The use of the singular term server in the previous section represents a conceptual illusion of the system structure that can be maintained only by the clients of the game or world. In fact, any online game or virtual world will involve a large number of servers (or will have failed so miserably that no one either can or wants to remember the game or world). Using multiple servers is a basic mechanism for scaling the server component of a game to the levels that are being seen in the online world today. World of Warcraft has reported more than 5 million subscribers with hundreds of thousands active at any one time. Second Life reports usage within an order of magnitude of World of Warcraft, and there is some evidence that sites such as Webkinz or Club Penguin are even more popular. A single server is not able to handle such load, no matter how efficient the representation. Even if a single server could deal with this load, such a server would be far too expensive for the smaller loads that are encountered (sometimes by the same games or worlds) at times of low demand (or in parts of the product’s life cycle when demand has decreased).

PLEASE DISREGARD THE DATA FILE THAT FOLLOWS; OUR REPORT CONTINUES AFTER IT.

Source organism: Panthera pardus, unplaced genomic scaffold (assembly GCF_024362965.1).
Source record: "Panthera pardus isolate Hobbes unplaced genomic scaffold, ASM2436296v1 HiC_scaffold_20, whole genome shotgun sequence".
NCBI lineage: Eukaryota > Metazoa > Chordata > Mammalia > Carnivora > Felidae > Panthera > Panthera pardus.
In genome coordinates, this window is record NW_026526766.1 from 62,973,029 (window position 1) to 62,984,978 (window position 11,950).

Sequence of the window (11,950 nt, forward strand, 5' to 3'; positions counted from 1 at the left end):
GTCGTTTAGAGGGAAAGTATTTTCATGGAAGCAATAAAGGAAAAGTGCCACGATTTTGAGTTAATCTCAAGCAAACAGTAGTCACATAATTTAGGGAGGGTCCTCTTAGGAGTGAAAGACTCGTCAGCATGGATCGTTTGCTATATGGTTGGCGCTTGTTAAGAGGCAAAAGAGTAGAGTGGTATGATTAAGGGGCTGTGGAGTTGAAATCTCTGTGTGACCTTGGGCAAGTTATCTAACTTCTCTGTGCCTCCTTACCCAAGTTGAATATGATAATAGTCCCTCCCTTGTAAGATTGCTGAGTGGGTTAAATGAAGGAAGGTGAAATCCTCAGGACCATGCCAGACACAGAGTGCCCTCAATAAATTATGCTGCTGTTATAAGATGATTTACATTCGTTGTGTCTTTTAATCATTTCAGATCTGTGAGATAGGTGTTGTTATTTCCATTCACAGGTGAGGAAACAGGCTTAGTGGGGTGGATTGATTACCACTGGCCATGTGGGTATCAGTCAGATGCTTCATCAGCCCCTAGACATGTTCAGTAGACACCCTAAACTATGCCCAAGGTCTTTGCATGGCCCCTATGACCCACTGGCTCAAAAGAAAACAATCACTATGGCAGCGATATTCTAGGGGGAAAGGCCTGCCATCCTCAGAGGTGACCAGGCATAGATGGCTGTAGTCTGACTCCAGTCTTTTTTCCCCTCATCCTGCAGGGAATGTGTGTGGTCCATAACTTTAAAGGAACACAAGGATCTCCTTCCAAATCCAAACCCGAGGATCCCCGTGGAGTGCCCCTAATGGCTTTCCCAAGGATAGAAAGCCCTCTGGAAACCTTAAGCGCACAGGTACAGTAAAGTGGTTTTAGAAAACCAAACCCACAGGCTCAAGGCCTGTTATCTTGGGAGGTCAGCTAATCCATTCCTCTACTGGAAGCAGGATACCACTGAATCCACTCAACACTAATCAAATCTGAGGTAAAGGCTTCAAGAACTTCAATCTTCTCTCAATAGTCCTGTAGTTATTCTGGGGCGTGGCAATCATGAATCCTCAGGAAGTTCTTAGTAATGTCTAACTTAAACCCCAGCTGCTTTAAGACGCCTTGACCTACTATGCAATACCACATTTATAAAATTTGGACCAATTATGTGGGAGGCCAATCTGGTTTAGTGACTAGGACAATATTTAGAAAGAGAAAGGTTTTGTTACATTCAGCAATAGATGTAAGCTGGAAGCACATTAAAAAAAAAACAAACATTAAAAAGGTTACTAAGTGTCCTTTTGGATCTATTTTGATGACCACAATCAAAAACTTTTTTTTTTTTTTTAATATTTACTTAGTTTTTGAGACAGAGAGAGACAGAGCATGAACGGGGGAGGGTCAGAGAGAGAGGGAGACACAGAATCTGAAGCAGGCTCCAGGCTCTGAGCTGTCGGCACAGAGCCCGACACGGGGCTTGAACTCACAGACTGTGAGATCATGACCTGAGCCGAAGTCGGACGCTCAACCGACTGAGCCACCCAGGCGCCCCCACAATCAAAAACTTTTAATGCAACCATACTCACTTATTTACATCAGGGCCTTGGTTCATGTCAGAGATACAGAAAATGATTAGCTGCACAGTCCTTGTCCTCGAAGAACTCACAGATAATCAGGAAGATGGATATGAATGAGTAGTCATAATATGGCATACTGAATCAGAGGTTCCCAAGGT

Having multiple servers means that part of building the game is deciding how to partition the load over these servers. Two techniques are commonly used in both online games and virtual worlds. Sometimes only one of the techniques is used, sometimes both, depending on the nature of the game or world.